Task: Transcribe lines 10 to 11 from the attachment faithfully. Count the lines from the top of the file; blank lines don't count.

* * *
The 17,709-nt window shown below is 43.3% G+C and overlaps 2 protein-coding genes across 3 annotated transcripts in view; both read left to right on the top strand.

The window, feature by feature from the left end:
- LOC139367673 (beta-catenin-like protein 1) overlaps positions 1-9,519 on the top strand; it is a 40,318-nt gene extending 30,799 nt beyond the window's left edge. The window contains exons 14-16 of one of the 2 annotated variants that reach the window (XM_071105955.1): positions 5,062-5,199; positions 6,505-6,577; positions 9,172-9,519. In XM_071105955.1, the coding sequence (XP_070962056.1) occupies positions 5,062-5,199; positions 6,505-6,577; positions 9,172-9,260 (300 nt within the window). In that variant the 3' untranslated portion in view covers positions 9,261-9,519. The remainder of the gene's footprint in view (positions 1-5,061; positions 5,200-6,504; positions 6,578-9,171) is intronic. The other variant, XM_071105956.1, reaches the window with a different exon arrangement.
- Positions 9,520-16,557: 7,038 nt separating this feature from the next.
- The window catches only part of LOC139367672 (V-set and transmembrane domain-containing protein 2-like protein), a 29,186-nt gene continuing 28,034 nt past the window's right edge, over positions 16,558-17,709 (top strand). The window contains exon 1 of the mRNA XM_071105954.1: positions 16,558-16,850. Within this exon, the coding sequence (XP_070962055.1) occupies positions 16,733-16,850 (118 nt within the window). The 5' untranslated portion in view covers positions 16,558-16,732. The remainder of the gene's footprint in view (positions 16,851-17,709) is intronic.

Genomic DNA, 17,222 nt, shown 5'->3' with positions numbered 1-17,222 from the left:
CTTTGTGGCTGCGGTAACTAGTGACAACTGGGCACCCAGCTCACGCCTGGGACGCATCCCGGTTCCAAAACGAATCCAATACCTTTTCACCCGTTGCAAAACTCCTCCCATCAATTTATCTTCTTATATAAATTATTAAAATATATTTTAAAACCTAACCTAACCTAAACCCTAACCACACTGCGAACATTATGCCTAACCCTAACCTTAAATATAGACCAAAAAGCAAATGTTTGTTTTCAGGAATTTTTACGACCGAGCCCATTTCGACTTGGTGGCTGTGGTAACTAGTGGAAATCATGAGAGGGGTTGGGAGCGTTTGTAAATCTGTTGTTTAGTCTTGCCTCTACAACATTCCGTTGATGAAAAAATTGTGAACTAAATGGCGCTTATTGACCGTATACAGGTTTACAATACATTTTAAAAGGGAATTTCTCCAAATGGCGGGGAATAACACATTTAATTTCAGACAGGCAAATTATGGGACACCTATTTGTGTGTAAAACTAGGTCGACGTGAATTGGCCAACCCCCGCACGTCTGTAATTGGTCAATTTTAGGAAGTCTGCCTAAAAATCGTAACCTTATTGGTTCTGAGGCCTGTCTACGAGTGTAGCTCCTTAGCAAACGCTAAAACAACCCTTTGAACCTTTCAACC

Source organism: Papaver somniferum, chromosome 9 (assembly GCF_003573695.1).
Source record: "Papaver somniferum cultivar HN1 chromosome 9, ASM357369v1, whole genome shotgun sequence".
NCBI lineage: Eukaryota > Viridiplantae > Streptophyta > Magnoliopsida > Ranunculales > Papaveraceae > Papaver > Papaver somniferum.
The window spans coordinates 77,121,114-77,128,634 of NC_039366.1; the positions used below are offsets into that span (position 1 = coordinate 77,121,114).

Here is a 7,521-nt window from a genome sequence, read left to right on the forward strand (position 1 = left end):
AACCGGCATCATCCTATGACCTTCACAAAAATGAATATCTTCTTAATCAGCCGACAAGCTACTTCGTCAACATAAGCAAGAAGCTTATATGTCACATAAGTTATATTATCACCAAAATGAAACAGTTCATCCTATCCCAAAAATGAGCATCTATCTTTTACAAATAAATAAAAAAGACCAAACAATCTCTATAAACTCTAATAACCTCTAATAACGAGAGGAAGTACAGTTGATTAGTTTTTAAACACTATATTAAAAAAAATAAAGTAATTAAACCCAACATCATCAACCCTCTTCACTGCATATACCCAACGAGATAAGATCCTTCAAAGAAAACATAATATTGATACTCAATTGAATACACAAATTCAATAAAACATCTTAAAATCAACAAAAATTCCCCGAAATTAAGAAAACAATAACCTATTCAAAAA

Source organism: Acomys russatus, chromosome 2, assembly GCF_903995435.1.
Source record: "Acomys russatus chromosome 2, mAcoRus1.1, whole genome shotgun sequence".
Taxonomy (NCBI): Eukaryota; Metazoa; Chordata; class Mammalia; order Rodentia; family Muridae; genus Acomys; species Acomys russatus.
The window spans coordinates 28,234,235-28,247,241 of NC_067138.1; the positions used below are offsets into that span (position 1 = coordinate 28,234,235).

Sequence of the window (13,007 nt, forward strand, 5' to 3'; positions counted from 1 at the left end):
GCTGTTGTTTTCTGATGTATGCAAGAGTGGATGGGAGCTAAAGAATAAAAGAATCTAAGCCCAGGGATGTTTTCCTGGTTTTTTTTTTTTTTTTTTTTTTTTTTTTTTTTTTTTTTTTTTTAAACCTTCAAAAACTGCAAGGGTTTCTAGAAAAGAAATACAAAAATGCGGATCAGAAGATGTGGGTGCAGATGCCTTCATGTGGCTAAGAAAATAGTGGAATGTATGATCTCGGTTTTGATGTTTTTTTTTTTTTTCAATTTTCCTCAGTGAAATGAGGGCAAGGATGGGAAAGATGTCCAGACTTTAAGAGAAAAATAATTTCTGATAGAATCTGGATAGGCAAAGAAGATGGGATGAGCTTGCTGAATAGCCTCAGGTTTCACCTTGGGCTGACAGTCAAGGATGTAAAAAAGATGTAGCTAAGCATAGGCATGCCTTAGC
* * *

NCBI lineage: Eukaryota > Viridiplantae > Streptophyta > Magnoliopsida > Ranunculales > Papaveraceae > Papaver > Papaver somniferum.
The window spans coordinates 77,121,114-77,128,634 of NC_039366.1; the positions used below are offsets into that span (position 1 = coordinate 77,121,114).